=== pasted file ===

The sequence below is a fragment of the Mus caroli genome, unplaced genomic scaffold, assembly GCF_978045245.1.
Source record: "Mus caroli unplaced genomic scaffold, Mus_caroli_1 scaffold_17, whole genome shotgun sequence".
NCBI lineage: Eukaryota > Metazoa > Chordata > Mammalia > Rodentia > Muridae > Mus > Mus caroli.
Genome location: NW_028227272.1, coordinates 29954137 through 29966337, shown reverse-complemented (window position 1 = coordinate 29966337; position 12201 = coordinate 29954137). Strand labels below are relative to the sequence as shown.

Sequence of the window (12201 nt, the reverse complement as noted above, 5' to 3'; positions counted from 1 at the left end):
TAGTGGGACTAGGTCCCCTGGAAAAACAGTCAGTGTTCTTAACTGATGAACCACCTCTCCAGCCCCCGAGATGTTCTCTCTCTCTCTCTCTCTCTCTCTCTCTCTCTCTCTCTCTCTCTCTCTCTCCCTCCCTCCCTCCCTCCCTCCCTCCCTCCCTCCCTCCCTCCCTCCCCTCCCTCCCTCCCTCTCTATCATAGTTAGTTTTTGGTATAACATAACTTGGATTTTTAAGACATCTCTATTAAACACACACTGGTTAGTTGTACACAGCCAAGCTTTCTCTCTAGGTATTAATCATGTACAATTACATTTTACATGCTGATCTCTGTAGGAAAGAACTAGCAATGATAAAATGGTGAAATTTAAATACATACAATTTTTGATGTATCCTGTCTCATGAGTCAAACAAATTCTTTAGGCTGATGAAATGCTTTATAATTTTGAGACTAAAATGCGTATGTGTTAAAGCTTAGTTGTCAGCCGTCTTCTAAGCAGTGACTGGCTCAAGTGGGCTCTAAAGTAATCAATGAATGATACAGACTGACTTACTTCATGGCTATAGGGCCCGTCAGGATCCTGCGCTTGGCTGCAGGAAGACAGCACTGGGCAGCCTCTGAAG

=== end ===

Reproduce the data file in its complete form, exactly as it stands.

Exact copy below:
The sequence below is a fragment of the Mus caroli genome, unplaced genomic scaffold, assembly GCF_978045245.1.
Source record: "Mus caroli unplaced genomic scaffold, Mus_caroli_1 scaffold_17, whole genome shotgun sequence".
NCBI lineage: Eukaryota > Metazoa > Chordata > Mammalia > Rodentia > Muridae > Mus > Mus caroli.
Genome location: NW_028227272.1, coordinates 29954137 through 29966337, shown reverse-complemented (window position 1 = coordinate 29966337; position 12201 = coordinate 29954137). Strand labels below are relative to the sequence as shown.

Sequence of the window (12201 nt, the reverse complement as noted above, 5' to 3'; positions counted from 1 at the left end):
TAGTGGGACTAGGTCCCCTGGAAAAACAGTCAGTGTTCTTAACTGATGAACCACCTCTCCAGCCCCCGAGATGTTCTCTCTCTCTCTCTCTCTCTCTCTCTCTCTCTCTCTCTCTCTCTCTCTCTCCCTCCCTCCCTCCCTCCCTCCCTCCCTCCCTCCCTCCCTCCCTCCCCTCCCTCCCTCCCTCTCTATCATAGTTAGTTTTTGGTATAACATAACTTGGATTTTTAAGACATCTCTATTAAACACACACTGGTTAGTTGTACACAGCCAAGCTTTCTCTCTAGGTATTAATCATGTACAATTACATTTTACATGCTGATCTCTGTAGGAAAGAACTAGCAATGATAAAATGGTGAAATTTAAATACATACAATTTTTGATGTATCCTGTCTCATGAGTCAAACAAATTCTTTAGGCTGATGAAATGCTTTATAATTTTGAGACTAAAATGCGTATGTGTTAAAGCTTAGTTGTCAGCCGTCTTCTAAGCAGTGACTGGCTCAAGTGGGCTCTAAAGTAATCAATGAATGATACAGACTGACTTACTTCATGGCTATAGGGCCCGTCAGGATCCTGCGCTTGGCTGCAGGAAGACAGCACTGGGCAGCCTCTGAAG